European powers have urged the U.S. not to abandon the 2015 agreement with Iran that limits its nuclear programme, saying it is making the world safer.
Trump made the threat Friday as he extended waivers of key economic sanctions on Iran, keeping the accord alive at least for now. In October, in a measure required every 90 days under US law, Trump declined to certify that the agreement was in USA national security interests.
"One of the things that should be noted, and it's often overlooked, is that the sanctions that were imposed on Iran's ballistic missile programs are still in place", he says.
"While Britain may move to support the USA on this, Germany and France are likely to be strongly opposed", he said.
"Despite my strong inclination, I have not yet withdrawn the United States from the Iran nuclear deal", Trump said in a statement, warning that the options were to fix "the deal's disastrous flaws, or the United States will withdraw". "This is a last chance".
Germany, France, Britain and the European Union are "fully aware that Iran's continued compliance [is] conditioned on full compliance by the US", Iranian Foreign Minister Mohammad Javad Zarif warned on Twitter following talks in Brussels with his German, French and British counterparts, as well as European Union foreign policy chief Federica Mogherini.
In a tweet following Trump's harsh stance, Iranian Foreign Minister Mohammad Javad Zarif said Friday that it was a "desperate attempt" to undermine an accord which Iran insisted was "not renegotiable". He added that the European parties are "fully aware that Iran's continued compliance (is) conditioned on full compliance by the U.S.".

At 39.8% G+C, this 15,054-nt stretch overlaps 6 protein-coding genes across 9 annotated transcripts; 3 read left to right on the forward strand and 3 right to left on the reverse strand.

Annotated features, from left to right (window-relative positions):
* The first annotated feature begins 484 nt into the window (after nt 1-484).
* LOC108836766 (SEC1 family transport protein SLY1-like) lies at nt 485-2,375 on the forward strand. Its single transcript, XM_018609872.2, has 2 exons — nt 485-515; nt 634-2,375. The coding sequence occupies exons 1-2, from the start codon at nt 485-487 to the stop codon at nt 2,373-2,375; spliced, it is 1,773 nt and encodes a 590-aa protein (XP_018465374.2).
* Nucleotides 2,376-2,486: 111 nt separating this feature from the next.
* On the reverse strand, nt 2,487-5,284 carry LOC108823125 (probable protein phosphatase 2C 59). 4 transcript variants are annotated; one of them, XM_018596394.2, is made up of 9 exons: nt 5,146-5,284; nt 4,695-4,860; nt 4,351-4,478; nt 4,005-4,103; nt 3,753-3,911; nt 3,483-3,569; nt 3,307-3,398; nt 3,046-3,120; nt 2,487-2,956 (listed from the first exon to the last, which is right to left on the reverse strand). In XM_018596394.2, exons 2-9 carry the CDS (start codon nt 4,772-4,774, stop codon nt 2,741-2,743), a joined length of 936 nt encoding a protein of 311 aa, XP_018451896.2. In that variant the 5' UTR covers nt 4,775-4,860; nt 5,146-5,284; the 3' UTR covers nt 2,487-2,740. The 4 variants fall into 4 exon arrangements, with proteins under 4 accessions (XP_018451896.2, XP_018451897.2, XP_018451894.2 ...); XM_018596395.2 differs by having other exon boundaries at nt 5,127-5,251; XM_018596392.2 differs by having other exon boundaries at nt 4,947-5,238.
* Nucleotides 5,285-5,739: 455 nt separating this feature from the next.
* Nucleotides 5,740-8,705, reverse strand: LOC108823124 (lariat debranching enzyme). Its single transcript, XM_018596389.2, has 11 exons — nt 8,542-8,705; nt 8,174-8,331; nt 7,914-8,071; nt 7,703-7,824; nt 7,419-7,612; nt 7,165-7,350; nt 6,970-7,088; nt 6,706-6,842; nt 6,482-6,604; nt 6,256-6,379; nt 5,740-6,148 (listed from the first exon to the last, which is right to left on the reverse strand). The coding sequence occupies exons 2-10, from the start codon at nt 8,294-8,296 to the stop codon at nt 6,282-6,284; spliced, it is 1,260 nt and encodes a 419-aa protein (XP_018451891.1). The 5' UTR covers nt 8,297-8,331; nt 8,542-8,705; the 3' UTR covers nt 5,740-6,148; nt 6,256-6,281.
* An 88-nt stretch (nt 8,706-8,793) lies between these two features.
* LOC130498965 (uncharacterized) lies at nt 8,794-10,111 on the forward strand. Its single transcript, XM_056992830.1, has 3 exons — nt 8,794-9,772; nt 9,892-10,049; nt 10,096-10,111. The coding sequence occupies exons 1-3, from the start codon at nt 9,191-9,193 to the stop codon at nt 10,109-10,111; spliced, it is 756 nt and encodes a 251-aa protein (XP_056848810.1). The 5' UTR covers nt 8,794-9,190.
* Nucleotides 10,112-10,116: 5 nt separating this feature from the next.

Trump said he wants Congress to fix "the deal's many flaws" such as existing sunset provisions.
"His (Trump's) cabinet does not want him to cancel the nuclear deal because it could open up the region to nuclear proliferation", Darrell West, a senior fellow at the Washington-based think tank Brookings Institute, told Xinhua. All of the other participants in the deal - including US allies in Europe - have said Iran is honoring the agreement.
Trump laid out conditions to keep Washington in the deal.
Trump and his top advisers have been negotiating with USA lawmakers on Capitol Hill to try to change sanctions legislation so that Trump does not face a deadline on whether to recertify Iranian compliance with the nuclear deal every 90 days. "We should be doing everything humanly possible to support, to encourage those protests, to tell the Iranian people, we stand with you". The next deadline for extending nuclear sanctions relief will come in mid-May.
Mr Trump maintains that Iran is not complying with the spirit of the deal, despite his own advisors previously admitting there had been no technical violations. The president came close to making such a promise in a tweet on New Year's Day that began with "Iran is failing at every level despite the awful deal made with them by the Obama Administration" and ended with the exclamation "TIME FOR CHANGE!"
"The decision had been expected since earlier this week".
The US Congress requires the president to decide periodically whether to certify Iran's compliance with the deal and issue a waiver to allow US sanctions to remain suspended.
"Iran's continued compliance is conditioned on full compliance by the US", Zarif said. He said he would only sign it if an Iranian refusal to allow United Nations inspectors to visit sites triggered an automatic re-imposition of USA sanctions.
"They discussed Iran's repressive actions against protesters and its destabilizing activities in the Middle East", and Gabriel briefed Tillerson on meetings this week among European powers and Iranian representatives, the statement said.